Ralph Lewis, a gay father raising kids conceived through egg donation and surrogacy, notes a troubling feature of arguments against nontraditional methods of family formation such as donor conception:
…The second is [a NYT writer's] confrontation of what can be one of the hidden sub-texts of IVF, that “more perfect” babies are not only potentially attainable, but preferable to have. (The elephant in the room, she says, is what that says about/to babies who do not match up to that standard.) Oddly, this assertion of IVF segues well with the philosophy of those who oppose gamete donation and surrogacy; namely, that if it is demonstrably better for a baby to be born naturally to its two married biological parents, then any other means of having children are not only inferior, but, to the extent possible, should also be disallowed. The perfection culture offered and embraced by some uses of IVF is thus bound up with the drive to preserve conception for those in intact heterosexual marriages.
I think Lewis is noticing the way almost everyone who writes about family structure ends up shifting freely among (if we’re being charitable) or conflating (if we’re not) three very different types of argument. In general we rely way too much on social science, and act as if social science can resolve our moral questions. I think separating out these three kinds of argument can help clarify why social science can’t “win” the debate on family structure.
The three arguments answer three different questions.
1. What do I need to know to do this well?
So for example, if you learn about the problems boys get into when they grow up in fragmented families, you may resolve to make sure your son has a father figure in his life. If you’re adopting from overseas you may read the accounts of people raised in similar situations and learn from their experience how to address your child’s sense of cultural alienation, answer the child’s questions as well as questions from strangers, etc.
2. Should I do this at all?
This is a vocation question, requiring both self-knowledge and knowledge of the family structure you’re contemplating and its issues. You may begin IVF, for example, and then discern that you are starting to envision yourself with a “perfect” family. Let’s just have our one good child and then things will be okay. This may lead you to realize that you’re placing a terrible burden on that child, and that you’re not ready for this kind of intentional parenthood because you have not yet learned the relinquishing of control which is close to the heart of parenting.
3. Should anyone do this at all?
This is a moral, philosophical question.
It can’t be resolved simply by pointing to difficulties children face in nontraditional family structures, unless you’re also willing to say that nobody “should” bear a child into poverty, or a child with a disability. Lots of situations make a child’s life harder. Not all of them mean that we should avoid having a child at all if our children will face these tough situations. We don’t owe our children perfection.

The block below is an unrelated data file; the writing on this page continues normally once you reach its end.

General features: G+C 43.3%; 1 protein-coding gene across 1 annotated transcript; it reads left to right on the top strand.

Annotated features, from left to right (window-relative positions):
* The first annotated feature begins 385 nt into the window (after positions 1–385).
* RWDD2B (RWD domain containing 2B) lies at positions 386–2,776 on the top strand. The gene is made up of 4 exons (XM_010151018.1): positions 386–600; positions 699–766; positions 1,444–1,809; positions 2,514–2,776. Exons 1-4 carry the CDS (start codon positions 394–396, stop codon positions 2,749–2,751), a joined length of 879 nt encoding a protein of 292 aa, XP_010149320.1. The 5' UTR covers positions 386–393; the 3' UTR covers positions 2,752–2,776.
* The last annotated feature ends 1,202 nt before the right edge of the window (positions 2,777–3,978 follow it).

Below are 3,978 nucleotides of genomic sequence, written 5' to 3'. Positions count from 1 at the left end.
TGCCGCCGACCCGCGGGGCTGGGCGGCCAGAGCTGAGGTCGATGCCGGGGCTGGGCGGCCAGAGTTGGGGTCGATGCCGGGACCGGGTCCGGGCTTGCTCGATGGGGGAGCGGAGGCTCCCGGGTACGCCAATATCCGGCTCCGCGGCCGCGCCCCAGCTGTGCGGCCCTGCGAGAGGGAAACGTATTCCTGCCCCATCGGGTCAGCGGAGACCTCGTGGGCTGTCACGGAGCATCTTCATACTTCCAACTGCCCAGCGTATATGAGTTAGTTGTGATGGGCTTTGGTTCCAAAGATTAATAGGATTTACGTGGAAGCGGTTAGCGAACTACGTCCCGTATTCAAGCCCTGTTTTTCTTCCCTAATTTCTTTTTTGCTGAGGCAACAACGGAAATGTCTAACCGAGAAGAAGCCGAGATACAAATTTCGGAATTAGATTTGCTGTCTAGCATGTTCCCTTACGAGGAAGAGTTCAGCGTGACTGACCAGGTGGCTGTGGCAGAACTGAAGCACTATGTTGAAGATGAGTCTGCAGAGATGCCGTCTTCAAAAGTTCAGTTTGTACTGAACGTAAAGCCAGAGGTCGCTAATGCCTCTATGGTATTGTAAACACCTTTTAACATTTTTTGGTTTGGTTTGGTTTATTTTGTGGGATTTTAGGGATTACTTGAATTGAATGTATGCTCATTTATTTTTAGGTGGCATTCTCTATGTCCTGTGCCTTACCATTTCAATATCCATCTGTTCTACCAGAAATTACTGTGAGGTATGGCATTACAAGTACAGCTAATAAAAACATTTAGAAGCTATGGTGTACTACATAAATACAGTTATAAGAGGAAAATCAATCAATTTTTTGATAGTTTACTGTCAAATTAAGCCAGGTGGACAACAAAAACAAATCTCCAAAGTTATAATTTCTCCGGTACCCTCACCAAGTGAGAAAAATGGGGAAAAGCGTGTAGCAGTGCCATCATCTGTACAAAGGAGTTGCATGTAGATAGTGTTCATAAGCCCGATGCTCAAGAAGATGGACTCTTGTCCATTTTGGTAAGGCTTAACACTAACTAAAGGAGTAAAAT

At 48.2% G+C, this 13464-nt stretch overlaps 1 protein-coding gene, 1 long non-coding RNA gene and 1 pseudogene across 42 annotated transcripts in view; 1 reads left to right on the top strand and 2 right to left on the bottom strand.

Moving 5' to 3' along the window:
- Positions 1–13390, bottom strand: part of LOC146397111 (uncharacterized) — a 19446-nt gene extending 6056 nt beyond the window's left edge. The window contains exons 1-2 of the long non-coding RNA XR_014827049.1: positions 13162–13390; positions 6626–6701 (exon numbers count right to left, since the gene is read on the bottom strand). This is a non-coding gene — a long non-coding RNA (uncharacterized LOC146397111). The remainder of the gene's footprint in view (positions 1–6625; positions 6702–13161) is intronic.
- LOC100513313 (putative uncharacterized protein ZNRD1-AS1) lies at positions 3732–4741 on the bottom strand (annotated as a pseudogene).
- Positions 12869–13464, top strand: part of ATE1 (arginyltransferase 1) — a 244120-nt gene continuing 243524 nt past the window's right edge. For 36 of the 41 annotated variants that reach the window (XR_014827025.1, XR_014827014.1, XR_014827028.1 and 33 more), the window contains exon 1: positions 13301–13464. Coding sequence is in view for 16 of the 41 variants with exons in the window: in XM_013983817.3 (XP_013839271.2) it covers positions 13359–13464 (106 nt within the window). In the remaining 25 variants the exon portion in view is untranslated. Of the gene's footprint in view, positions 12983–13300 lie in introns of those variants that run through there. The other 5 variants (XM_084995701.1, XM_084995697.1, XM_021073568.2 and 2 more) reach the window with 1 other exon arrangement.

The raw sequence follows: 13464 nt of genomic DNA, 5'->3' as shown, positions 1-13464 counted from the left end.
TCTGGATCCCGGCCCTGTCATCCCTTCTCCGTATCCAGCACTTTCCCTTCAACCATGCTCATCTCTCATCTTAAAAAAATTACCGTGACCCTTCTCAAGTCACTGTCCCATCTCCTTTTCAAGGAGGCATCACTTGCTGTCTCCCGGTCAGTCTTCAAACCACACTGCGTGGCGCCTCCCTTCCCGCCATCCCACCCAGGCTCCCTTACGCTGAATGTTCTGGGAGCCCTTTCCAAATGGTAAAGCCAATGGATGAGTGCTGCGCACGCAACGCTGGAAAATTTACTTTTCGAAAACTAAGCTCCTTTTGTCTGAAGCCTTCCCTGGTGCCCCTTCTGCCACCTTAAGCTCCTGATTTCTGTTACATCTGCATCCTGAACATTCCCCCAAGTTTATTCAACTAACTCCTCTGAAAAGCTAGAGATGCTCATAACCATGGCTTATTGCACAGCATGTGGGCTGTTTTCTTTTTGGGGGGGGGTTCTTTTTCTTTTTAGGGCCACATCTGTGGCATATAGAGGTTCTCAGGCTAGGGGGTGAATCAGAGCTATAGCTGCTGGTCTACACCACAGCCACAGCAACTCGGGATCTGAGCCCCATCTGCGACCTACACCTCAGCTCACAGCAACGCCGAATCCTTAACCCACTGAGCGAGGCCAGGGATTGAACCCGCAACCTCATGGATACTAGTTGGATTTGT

In practice, we shift between these kinds of arguments for many good reasons. Prudence may lead us to conclude that forming a family in certain ways is so hard to do “well” that we should avoid it overall. For example, E.J. Graff has suggested a guideline for those seeking to adopt from overseas: “If you can get a healthy infant or toddler within a year, don’t adopt from that country.” That’s a pretty restrictive rule based on her prudential judgment about the dangers of international adoption.
And social science can help point us in a moral direction. You might read “My Daddy’s Name Is Donor” and conclude that donor conception really does sound way too much like creating a family which is broken, fragmented, from the start, and that’s not something one should do intentionally. But, as Julie Shapiro wryly notes, “We’ve All Got Studies.” Our responses to these studies are colored by our prudential judgment about what we see as the most likely or viable alternatives to the status quo (does Jason DeParle’s NYT piece about the economic difficulties of single motherhood mean that we should work to make single motherhood less common, or that we should work to make it easier?) as well as our underlying moral beliefs.
Social science in many ways depends on moral philosophy. In deciding how to measure causation and what to control for you’re making judgments about which causal mechanisms you are willing to consider and which situations you consider equivalent. By acting as if social science can replace moral philosophy we’re not only being weirdly blithe about the philosophical work which goes into constructing a good study. We’re also placing way too much cultural and political pressure on social scientists. And we can, as Ralph Lewis notes, make it sound like we’re taking on a philosophical stance we should abhor: that there’s no such thing as good-enough parenting.